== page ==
Orality: the spoken word
The term "orality" is a positive term. [Unlike the word "illiterate",] it emphasizes what the person can do, rather than what he cannot. [...] A broader aspect of orality is that it shapes the communities that use it.
A definition attempt
Orality - the expression of the spoken word - is the most natural, elemental and original way of producing human language. It is independent of any other system: it exists by itself, without the need to rely on other elements. This characteristic distinguishes it from writing, a secondary and artificial structure that would not exist if, previously, there were not some type of oral expression (Ong, 1987).
Language — a distinctively human behavior system based on oral symbols — has been the basic element that has facilitated communication, which is its fundamental function. It is a social fact that allows the acquisition of customs, beliefs and own and community stories, the relationship with other people and groups, and the transmission of experiences and knowledge. Such communication —understood as an exchange of content and experiences— generates social relationships (Casalmiglia and Tusón, 1999: 29), and, through them, configures human societies with their own identities and cultures, based precisely on shared knowledge.
This last point is of crucial importance for the human being: through the spoken word the cultural heritage of a group is taught and transmitted. In fact, human beings learn their language in the same way (and at the same time) that they acquire their culture, and the construction of both elements is dialectical: one generates the other and vice versa. The most important cultural traits (including language) make up the identity of an individual, a group, a community and / or a people: that set of characteristics that delineate the personality and that make a human collective (or even a sole person) a unique and special entity.
Language exerts a coercive action on individuals, since it clearly models their way of thinking (cf. Durkheim, 1974, 1993) and, therefore, the ways of understanding the world and its events, of expressing them, of reacting to them and acting in consecuense. Many ideas, beliefs, reflections and traditions could not be manifested except in the linguistic context that gave rise to them, and many realities could not be understood without the inimitable words that designate them. From this point arises the importance of preserving the different languages of the planet, and the alarm at the growing and massive disappearance of those who do not hold the category of "dominant" or "majority".
Many languages have lacked — and still do not — have written coding systems, which makes orality their only mechanism for survival and perpetuation. It is these languages that suffer most from the pressures of written languages and their mass media, and those that tend to disappear the fastest into silence and oblivion. With them, in addition to unique sounds and vocabularies, the cultures and identities they support are lost. Within the framework of this particular phenomenon, orality then takes on an added value: that of being a vehicle for complete intangible cultural heritages, many of them on the way to extinction.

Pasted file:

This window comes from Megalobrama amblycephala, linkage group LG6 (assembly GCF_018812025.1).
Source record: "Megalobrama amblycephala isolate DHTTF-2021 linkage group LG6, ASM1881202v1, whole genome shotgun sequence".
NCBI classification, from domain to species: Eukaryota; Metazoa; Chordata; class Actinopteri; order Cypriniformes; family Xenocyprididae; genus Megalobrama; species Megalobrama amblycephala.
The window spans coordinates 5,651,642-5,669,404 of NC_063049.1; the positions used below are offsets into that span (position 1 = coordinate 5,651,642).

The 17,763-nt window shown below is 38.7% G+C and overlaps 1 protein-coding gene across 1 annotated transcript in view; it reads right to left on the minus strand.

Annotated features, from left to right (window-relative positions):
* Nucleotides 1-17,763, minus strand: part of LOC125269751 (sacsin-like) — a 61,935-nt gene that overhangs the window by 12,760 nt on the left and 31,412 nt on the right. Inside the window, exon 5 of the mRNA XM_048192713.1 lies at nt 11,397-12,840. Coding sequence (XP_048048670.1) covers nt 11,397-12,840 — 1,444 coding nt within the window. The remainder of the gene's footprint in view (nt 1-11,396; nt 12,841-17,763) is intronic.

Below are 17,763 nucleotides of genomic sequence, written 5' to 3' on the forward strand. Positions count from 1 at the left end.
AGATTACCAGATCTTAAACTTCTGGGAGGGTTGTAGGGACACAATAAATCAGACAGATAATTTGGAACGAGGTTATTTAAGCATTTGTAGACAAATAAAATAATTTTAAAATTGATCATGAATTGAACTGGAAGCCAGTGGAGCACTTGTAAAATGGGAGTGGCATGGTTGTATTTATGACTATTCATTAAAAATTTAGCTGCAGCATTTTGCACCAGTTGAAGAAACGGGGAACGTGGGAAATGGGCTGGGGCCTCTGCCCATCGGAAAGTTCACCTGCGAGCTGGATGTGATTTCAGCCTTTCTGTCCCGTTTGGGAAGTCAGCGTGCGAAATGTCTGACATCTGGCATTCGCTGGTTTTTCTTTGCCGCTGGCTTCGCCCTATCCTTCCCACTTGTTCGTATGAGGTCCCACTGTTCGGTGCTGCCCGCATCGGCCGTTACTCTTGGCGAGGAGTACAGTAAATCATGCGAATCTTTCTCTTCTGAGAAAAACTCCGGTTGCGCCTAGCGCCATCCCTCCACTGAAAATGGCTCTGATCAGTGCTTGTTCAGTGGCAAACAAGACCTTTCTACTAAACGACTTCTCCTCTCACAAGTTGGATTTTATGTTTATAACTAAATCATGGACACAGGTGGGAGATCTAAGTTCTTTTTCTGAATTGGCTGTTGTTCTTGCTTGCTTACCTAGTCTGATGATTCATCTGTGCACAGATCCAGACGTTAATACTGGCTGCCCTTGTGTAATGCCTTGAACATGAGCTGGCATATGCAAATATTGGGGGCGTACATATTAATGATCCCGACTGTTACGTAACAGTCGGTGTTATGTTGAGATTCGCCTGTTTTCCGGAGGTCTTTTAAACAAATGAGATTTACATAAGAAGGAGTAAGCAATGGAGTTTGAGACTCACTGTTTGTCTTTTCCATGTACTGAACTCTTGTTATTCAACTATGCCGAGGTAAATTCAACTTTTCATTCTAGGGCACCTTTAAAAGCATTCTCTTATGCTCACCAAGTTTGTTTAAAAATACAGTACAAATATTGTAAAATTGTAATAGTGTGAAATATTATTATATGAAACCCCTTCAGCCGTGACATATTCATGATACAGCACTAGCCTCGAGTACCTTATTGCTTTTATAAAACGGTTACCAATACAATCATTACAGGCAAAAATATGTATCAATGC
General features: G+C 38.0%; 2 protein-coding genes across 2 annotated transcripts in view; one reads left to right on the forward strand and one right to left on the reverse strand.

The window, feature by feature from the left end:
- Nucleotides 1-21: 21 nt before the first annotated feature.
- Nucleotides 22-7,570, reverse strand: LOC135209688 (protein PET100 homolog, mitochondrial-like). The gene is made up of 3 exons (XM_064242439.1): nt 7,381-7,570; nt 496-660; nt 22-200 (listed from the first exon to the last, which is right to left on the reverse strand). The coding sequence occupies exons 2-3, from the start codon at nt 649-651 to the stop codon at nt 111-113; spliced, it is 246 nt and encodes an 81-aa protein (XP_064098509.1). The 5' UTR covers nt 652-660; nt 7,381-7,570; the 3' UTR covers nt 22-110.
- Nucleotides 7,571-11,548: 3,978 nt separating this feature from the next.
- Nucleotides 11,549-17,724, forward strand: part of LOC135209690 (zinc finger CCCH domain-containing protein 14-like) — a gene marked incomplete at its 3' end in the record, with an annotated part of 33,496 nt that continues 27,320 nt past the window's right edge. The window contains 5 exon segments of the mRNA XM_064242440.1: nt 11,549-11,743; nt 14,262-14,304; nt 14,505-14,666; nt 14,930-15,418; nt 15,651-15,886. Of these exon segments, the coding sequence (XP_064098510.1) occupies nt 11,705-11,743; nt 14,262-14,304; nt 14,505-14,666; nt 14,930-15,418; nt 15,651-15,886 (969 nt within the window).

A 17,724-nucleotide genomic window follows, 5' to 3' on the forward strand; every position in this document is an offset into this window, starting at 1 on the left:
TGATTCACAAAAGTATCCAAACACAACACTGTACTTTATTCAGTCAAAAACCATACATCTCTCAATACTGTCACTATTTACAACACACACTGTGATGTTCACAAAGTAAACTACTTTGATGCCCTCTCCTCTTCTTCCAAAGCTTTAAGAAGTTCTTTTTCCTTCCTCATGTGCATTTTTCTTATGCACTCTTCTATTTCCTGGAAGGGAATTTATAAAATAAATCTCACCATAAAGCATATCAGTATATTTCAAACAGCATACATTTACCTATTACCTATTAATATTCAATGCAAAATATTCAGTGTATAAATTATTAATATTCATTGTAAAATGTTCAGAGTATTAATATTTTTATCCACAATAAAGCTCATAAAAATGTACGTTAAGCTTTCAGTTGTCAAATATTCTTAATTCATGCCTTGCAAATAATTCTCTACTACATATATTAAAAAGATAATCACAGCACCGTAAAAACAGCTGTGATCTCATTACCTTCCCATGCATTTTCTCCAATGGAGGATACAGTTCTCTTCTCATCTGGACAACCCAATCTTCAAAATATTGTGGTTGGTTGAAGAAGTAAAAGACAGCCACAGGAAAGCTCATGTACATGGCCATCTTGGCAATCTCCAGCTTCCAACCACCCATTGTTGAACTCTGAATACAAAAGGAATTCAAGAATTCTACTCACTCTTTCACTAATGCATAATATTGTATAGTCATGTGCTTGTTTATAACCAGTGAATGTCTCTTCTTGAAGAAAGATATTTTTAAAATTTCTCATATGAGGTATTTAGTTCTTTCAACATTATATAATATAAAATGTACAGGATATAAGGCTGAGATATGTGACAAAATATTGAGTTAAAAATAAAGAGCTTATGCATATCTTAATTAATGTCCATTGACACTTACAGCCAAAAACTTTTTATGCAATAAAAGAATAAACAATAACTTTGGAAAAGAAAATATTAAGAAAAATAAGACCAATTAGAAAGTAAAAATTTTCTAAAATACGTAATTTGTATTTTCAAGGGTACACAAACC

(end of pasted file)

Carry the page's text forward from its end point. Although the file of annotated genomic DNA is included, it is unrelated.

The spoken word has always been the most important means of information transfer and personal contact, both in traditional cultures and in modern urban contexts. The survival of social ties, emotional structures and thousands of memories that cement the very lives of many human beings depends on its continued practice.
Through a successful parallel with the musical universe, Álvarez Muro (2001) describes the spoken word in the following way:
Orality is sound sequentiality, a line in time that is transmitted between speaker and listener, a line of sounds that vanish when the emission disappears. Like music, its life is ephemeral, unless it is translated into the written medium or preserved by means of recording methods. The speaker transmits a message that must be modulated with a melody, be accompanied by a certain rhythm and divided with free spaces, also like music.
Orality is characterized by:
- Its grammatical complexity. According to Halliday (1985: 47) "contrary to what many people think, the spoken language is, as a whole, more complex than the written language in its grammar; the informal and spontaneous conversation is, grammatically, the most complex of all". Its structure is totally dense and intricate, and this endows it with an incomparable richness.
- His spontaneity and immediacy. Oral expression is improvised and planned as it is delivered, and is not subject to prior review (Kress, 1979: 70). The construction of a written text is totally different, since it can be carefully planned before the receiver accesses its contents.
- Its instability. There is usually no record of what is spoken, except in the memory of the listener (who usually adapts what is heard to their own schemes) and in the occasional record. That is why writing is the support of memory, while orality is transmitted by mnemonic resources that guarantee it a transcendence, certainly restricted and unstable. In fact, writing is born from the difficulty that the retention of large textual segments means for memory.